This is the situation that Chris Abraham discusses in his article,Spending more time on SEO than adding value to Google?. As he suggests:
Most People Will Find Your Site Through Deep Search
Potentially, Google will pop people anywhere into your site but always in the right place to find what they’re looking for. What’s more, if you make things easy enough for Google to truly grok (to understand intuitively or by empathy; to establish rapport with), you may very well allow Siri and Google Now to interpret the content on your behalf without the visitors ever needing to actually get to your site.
Given this shrinking traffic volume from Google, companies must look for other channels to get their messages to their clients and prospects. Thankfully social media such as Facebook and Twitter are growing strongly and provide effective ways of making contact with potential prospects and encouraging them to visit your online properties.
Search Engines Rely On Social Signals
This heightened focus on social media may have major benefits in terms of increased visitor traffic. In addition as Danny Sullivan has pointed out, search engines are now using social signals and this will affect how your web pages rank. For example, your stature on Twitter could help influence how a page ranks in web search. So efforts spent on gaining visibility in social media have a two-fold benefit, directly with visitors and indirectly through the search engine benefit.
James Parsons has set out which social signals matter for SEO.
Social signals are organically-grown, digital word-of-mouth that comes by way of likes, tweets, pins, shares, reviews and backlinks. These actions prove that users are engaging in your content. Any online action that shows a user engaging in your content is a social signal. While there are tons of avenues to create such signals, the five most important sites for SEO marketing are Facebook, Twitter, Google +, Youtube and Pinterest.
Working With Social Media Takes Time
The downside on working with social media is that this cannot be automated to be effective. Real individuals must spend the time to connect and interact with other real individuals when both are linked via the particular social medium. It is therefore essential to consider the likely effect of particular social signals and prioritise where the effort should be put. In some cases, the priority choice is easy.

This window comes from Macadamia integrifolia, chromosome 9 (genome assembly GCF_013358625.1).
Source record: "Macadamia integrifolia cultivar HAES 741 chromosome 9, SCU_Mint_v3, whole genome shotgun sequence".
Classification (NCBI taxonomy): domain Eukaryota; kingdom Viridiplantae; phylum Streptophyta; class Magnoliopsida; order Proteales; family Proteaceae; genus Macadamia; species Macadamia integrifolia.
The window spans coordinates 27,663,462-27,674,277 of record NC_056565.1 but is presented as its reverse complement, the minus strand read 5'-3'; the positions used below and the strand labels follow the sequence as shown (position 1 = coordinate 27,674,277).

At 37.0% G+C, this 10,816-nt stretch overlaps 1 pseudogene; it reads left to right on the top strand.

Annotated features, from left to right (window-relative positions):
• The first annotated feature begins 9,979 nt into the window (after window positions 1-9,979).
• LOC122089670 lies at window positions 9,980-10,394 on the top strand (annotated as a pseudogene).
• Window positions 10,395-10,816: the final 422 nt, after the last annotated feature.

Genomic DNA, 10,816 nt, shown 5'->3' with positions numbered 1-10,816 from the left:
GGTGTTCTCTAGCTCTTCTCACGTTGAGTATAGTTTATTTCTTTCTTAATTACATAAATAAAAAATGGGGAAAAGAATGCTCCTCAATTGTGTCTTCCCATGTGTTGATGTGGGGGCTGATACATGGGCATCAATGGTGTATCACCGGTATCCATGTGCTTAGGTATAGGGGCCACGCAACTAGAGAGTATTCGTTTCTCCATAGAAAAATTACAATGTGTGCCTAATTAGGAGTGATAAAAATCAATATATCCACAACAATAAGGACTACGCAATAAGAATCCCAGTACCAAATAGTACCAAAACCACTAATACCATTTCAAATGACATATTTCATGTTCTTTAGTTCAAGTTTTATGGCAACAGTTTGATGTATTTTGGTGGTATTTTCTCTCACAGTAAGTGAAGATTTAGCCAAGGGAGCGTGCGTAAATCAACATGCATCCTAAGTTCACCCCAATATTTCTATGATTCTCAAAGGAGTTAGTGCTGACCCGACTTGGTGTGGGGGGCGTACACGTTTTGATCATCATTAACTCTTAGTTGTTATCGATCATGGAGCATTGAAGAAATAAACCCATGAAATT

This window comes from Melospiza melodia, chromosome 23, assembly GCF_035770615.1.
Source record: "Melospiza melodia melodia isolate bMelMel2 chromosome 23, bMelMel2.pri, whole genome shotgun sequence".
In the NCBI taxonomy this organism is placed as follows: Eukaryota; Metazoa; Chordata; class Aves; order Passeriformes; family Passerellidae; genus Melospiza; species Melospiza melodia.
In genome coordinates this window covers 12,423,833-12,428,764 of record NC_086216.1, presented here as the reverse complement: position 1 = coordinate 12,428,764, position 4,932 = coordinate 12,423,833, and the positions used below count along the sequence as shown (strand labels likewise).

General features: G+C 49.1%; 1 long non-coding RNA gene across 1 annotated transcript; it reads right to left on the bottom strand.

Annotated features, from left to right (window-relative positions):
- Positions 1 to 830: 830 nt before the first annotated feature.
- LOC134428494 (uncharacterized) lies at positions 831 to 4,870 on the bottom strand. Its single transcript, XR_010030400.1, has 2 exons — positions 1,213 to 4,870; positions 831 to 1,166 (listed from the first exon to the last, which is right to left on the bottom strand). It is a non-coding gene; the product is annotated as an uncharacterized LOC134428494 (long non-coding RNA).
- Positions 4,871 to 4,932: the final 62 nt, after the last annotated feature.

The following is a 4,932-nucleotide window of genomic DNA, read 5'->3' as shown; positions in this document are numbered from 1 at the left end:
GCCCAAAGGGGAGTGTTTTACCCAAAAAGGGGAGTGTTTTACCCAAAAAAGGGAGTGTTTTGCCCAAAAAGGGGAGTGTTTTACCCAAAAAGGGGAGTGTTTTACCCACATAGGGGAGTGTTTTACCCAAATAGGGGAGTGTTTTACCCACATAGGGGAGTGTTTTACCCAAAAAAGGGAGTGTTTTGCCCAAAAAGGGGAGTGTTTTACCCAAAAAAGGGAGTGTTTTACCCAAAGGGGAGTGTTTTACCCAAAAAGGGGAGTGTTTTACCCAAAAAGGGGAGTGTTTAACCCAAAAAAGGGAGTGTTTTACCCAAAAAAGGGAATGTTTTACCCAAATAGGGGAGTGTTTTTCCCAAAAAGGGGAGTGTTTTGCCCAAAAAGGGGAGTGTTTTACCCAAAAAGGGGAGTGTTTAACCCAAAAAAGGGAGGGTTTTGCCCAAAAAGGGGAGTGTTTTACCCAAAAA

Where Businesses Thrive On Images, Social Media Is An Obvious Choice
Individuals can react to an image in milliseconds. Communicating via images is thus instantaneous and not slowed down as someone tries to read through the words of non-pictorial connections. Perhaps not surprisingly social media that deal with images have seen explosive growth. Businesses that can use images in their marketing are thus well-advised to use Pinterest, Instagram or Tumblr. If appropriate content and hashtags are associated with these images, then they may rank well in search engine image searches.
Five Reasons Why All Businesses Should Put Effort Into Social Media
Using image-based social media may be a no-brainer but all businesses can benefit from appropriate involvement with social media. Here in summary are five reasons why more effort should go on social media that affect all businesses:
- Google now gives less screen real estate to organic search (SEO) results
- Mobile users represent a much greater share of online activity and SEO is much more difficult with such small screens
- Local search is more mobile based and relies more on user signals like reviews that can be found on social media
- Social media sites highlight sharing/liking by others
- As a result, social media sites often give higher conversions to sales from their visitors.
A final note is that the trend to more activity via mobile devices is strong and rapid. Social media as a result will become even more important in the coming months and years.